Supervisors’ unresponsiveness to custodians’ complaints has led to physical suffering and injuries, B.Y. said: “When the pressure is on to get A, B and C done when you get back in the building, that’s when injuries happen.”

Custodians say that when they have reached out to HR about issues with supervisors, they rarely have seen results.

“It’s always dismissed – under the rug. Nobody ever deals with it,” B.Y. said. “If you go to HR, they’re going to side with management.”

“Typically, they’re not very good at getting back to you on anything,” C.X. added.

Director of Human Resources Danielle Gonzalez described HR’s commitment to providing confidential response to concerns but did not comment on response time.

“If an employee reports any concerns about harassment, discrimination or illegal behavior we are required to take action,” Gonzalez said. “We are incredibly sensitive to privacy and confidentiality in our small community. I also understand an employee can leave HR feeling unsatisfied if they don’t get the outcome they were hoping for.”

The difficulty of proving mistreatment can lead to the dismissal of valid claims, according to custodians.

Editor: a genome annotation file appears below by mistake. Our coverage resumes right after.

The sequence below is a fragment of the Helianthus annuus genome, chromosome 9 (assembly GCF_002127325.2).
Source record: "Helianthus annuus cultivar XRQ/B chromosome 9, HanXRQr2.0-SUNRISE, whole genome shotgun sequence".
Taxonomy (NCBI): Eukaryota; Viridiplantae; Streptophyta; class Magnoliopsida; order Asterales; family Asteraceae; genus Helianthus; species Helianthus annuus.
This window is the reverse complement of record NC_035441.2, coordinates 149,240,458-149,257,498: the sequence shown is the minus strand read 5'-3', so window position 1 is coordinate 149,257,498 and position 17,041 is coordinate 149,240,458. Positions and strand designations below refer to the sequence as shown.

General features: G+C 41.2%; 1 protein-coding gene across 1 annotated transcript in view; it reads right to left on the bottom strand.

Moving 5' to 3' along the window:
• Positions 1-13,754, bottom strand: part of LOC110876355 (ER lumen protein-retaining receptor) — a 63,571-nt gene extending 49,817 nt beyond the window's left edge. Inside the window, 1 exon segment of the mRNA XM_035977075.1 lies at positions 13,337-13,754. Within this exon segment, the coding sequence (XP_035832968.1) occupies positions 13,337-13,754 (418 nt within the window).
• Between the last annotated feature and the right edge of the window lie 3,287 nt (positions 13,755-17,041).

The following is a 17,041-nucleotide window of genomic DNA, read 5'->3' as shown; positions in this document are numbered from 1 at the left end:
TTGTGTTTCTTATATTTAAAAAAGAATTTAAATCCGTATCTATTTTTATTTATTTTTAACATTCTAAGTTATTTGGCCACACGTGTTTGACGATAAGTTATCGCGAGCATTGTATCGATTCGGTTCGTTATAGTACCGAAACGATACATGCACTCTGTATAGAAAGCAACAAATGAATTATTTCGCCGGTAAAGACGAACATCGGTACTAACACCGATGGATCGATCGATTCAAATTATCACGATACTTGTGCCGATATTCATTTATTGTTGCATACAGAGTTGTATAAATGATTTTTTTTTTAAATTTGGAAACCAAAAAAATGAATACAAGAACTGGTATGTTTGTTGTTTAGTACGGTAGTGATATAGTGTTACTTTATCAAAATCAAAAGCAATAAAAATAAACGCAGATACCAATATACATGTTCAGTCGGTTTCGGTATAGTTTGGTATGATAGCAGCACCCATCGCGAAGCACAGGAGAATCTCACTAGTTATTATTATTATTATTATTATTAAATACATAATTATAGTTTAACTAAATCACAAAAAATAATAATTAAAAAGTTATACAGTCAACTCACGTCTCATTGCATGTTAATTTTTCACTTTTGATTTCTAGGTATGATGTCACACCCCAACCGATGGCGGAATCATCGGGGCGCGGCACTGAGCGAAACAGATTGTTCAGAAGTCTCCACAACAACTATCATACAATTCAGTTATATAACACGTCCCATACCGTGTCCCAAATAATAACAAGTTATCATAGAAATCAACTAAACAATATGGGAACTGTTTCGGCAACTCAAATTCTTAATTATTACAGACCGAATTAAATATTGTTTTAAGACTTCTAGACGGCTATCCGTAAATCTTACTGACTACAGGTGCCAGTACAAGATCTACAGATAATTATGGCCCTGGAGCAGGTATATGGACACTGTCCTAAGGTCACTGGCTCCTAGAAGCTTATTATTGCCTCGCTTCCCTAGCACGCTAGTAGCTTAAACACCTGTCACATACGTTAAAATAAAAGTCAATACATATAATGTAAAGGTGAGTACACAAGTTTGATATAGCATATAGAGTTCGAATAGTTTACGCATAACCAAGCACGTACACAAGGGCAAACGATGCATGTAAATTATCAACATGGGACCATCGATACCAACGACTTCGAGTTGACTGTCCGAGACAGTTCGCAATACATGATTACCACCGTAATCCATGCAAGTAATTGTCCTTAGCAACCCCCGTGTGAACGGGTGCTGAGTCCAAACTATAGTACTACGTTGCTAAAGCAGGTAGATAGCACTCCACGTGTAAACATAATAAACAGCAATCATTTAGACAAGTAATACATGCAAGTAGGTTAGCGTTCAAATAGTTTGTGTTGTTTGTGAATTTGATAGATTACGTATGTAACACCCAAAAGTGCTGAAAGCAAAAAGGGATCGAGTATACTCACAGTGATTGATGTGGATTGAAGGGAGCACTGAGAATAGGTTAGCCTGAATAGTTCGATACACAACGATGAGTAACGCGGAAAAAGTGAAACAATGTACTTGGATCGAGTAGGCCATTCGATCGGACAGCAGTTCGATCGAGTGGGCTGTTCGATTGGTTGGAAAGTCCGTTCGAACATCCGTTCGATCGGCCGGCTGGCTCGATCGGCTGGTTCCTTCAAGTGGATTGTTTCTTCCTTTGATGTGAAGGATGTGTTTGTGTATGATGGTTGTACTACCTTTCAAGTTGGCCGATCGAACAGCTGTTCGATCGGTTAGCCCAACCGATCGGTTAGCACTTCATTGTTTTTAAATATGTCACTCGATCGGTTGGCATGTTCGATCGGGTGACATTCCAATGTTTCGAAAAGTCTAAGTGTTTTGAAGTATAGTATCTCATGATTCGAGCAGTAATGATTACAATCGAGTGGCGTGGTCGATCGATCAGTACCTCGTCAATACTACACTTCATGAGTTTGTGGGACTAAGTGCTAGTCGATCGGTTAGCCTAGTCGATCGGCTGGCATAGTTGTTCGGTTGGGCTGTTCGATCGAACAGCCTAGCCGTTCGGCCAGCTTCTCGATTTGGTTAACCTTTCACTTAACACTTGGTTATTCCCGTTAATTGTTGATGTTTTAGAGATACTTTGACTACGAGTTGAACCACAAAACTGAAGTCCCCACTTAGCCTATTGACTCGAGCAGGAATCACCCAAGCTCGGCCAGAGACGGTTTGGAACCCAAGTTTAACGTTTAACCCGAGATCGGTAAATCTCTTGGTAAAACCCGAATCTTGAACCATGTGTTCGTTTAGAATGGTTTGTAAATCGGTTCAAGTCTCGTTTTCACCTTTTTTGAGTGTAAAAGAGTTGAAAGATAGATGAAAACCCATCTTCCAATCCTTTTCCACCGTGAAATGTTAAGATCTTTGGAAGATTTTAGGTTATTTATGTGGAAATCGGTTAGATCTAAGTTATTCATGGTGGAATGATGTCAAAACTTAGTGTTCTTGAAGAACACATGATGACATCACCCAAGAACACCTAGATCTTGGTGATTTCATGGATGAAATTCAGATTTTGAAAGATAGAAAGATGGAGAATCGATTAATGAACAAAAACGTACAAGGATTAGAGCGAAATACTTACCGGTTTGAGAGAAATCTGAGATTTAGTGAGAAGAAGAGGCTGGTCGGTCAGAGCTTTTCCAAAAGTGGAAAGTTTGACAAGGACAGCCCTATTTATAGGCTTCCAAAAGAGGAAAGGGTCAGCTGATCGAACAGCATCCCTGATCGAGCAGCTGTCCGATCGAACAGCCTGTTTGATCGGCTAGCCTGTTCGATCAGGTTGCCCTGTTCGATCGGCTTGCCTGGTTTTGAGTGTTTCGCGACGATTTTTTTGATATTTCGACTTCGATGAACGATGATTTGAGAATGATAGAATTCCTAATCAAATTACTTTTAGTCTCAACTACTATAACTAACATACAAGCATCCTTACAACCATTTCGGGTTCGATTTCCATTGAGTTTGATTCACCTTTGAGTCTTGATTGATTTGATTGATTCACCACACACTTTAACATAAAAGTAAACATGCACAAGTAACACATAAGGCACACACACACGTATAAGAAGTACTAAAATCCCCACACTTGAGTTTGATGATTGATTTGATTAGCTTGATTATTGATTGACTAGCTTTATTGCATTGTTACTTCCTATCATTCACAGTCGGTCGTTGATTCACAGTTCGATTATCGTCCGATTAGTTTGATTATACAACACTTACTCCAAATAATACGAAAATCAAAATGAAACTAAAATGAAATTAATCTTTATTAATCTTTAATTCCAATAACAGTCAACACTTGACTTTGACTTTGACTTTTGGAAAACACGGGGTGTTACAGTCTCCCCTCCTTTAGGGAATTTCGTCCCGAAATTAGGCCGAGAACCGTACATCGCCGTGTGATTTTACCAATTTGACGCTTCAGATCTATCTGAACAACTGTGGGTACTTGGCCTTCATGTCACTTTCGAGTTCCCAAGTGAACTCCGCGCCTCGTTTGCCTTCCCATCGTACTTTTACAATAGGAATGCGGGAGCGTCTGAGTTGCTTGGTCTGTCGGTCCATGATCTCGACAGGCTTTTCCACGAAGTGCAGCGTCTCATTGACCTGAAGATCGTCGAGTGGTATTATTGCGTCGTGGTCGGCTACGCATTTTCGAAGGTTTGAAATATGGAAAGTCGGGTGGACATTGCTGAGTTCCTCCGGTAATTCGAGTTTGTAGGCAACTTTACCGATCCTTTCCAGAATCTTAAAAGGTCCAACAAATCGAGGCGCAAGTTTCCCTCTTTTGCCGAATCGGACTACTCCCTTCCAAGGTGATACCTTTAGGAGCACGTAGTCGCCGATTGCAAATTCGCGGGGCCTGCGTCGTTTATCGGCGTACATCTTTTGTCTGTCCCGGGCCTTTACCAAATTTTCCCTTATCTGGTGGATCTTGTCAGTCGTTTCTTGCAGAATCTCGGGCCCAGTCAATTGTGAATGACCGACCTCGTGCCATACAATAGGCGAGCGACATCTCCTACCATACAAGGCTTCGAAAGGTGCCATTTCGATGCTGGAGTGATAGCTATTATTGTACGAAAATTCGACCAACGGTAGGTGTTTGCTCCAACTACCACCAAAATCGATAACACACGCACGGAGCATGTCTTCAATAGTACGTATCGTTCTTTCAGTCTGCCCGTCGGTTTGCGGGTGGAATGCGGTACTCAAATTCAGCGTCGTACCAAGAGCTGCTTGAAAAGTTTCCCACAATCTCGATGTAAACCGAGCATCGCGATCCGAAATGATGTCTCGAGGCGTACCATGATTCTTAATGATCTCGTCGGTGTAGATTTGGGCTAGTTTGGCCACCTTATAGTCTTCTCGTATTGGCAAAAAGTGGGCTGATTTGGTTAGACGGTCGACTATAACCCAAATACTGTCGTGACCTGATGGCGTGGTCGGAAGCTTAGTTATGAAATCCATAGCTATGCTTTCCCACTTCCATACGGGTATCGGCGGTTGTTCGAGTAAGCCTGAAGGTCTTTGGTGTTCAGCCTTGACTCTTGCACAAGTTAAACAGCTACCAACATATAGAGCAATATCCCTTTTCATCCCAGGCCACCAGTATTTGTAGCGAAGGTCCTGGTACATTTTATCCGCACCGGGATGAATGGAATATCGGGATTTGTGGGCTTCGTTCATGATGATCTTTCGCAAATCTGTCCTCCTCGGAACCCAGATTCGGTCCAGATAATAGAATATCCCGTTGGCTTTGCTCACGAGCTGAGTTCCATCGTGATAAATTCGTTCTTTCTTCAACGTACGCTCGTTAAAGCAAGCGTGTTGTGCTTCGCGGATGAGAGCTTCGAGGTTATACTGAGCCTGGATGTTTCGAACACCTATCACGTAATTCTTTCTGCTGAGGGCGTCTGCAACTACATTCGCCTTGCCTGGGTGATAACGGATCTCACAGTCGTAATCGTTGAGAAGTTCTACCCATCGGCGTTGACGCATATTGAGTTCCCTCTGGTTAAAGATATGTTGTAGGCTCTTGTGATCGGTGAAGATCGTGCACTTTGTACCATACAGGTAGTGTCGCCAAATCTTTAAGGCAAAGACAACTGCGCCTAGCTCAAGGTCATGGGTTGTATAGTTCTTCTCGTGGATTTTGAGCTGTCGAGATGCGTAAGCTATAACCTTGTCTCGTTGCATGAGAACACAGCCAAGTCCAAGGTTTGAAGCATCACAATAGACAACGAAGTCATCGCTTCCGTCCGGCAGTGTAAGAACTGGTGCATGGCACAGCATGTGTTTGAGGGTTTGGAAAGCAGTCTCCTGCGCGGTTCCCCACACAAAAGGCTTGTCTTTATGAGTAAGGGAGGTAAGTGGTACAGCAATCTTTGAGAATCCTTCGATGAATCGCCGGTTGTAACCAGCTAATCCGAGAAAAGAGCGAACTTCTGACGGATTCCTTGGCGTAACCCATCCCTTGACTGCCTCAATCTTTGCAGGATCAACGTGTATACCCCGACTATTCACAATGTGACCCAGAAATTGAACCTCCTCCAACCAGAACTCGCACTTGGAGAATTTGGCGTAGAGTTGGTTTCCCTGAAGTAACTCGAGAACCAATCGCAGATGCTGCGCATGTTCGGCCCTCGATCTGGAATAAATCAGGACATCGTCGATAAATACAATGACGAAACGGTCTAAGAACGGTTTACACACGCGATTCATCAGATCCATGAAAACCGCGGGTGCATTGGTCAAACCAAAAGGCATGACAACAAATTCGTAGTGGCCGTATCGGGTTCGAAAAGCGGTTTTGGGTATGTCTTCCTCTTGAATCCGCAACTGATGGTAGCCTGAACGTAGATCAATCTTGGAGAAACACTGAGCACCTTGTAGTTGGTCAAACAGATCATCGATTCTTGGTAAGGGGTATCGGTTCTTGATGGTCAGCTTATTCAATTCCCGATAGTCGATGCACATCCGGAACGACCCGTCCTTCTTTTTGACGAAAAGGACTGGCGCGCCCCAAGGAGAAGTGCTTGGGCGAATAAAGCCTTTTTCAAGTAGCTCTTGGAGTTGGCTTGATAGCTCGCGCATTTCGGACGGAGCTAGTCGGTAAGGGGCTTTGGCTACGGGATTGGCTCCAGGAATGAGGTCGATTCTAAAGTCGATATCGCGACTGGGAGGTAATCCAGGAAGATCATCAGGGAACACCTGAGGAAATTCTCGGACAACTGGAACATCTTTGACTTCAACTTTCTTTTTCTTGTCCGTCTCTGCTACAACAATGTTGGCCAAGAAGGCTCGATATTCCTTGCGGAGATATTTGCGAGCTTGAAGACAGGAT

“They say, ‘Williams College doesn’t tolerate retaliation,’” A.Z. said. “We are custodians. We clean. You say something – you make the supervisors uncomfortable. He comes and retaliates by using the job, and you never can prove it, but you know because you know what’s going on… They call you a troublemaker. I don’t want to lose my job.”

Wright said that retaliation has never been raised to him as a concern and that he instituted a monthly forum last year to allow Facilities staff to have their concerns addressed.

“In the nearly seven years I’ve headed up Facilities, I haven’t been presented with complaints about retaliation against an employee who spoke up about a concern or issue. I know sometimes these things don’t reach more senior positions, so this past year I started a monthly Facilities forum. Representatives from each custodial team, maintenance shop and administrative support team share feedback with me, and it helps strengthen communications between myself and everyone in Facilities. The representatives are chosen by their peers and serve on the committee for a six-month period, and no topic is off limits.”

Some custodians cited the 2007–08 recession as the time of a cultural shift.

“Before, with the old supervisors, when people spoke up, they listened. They cared,” B.Y. said. “They left, these people came, and it’s been nothing but a circus… From the day I walked through the door, we had the highest standards for cleaning, we had the highest standards for our food, for listening to the students – all of it. Everybody was plugged in, and now there’s a big disconnect. We don’t even have [much] training.”

“I talk to custodians who have been here many years, and they always tell me the same thing: Williams College was years ago like family,” A.Z. said. “They cared for you. If you worked here, they took care of you, they were concerned what was going on in your life. If something happened, they would help you. They all tell me when in 2007–08, when the economy crashed down, now we became just a number.”